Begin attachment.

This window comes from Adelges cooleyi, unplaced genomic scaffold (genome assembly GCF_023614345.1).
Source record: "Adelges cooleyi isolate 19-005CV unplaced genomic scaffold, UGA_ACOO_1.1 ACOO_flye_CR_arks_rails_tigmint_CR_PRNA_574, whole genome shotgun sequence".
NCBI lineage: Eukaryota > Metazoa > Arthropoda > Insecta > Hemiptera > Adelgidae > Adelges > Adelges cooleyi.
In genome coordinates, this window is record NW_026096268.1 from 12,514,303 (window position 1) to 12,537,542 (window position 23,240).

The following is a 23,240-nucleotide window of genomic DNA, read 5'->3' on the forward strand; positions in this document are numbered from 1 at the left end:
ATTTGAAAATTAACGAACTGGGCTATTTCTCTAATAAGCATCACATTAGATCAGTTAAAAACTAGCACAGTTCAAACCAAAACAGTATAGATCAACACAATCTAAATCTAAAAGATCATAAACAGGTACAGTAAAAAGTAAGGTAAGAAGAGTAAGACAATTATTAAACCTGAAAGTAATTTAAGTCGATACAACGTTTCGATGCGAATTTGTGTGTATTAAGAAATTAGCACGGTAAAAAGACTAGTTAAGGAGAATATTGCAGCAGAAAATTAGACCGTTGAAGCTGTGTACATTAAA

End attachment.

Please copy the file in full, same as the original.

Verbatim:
This window comes from Adelges cooleyi, unplaced genomic scaffold (genome assembly GCF_023614345.1).
Source record: "Adelges cooleyi isolate 19-005CV unplaced genomic scaffold, UGA_ACOO_1.1 ACOO_flye_CR_arks_rails_tigmint_CR_PRNA_574, whole genome shotgun sequence".
NCBI lineage: Eukaryota > Metazoa > Arthropoda > Insecta > Hemiptera > Adelgidae > Adelges > Adelges cooleyi.
In genome coordinates, this window is record NW_026096268.1 from 12,514,303 (window position 1) to 12,537,542 (window position 23,240).

The following is a 23,240-nucleotide window of genomic DNA, read 5'->3' on the forward strand; positions in this document are numbered from 1 at the left end:
ATTTGAAAATTAACGAACTGGGCTATTTCTCTAATAAGCATCACATTAGATCAGTTAAAAACTAGCACAGTTCAAACCAAAACAGTATAGATCAACACAATCTAAATCTAAAAGATCATAAACAGGTACAGTAAAAAGTAAGGTAAGAAGAGTAAGACAATTATTAAACCTGAAAGTAATTTAAGTCGATACAACGTTTCGATGCGAATTTGTGTGTATTAAGAAATTAGCACGGTAAAAAGACTAGTTAAGGAGAATATTGCAGCAGAAAATTAGACCGTTGAAGCTGTGTACATTAAA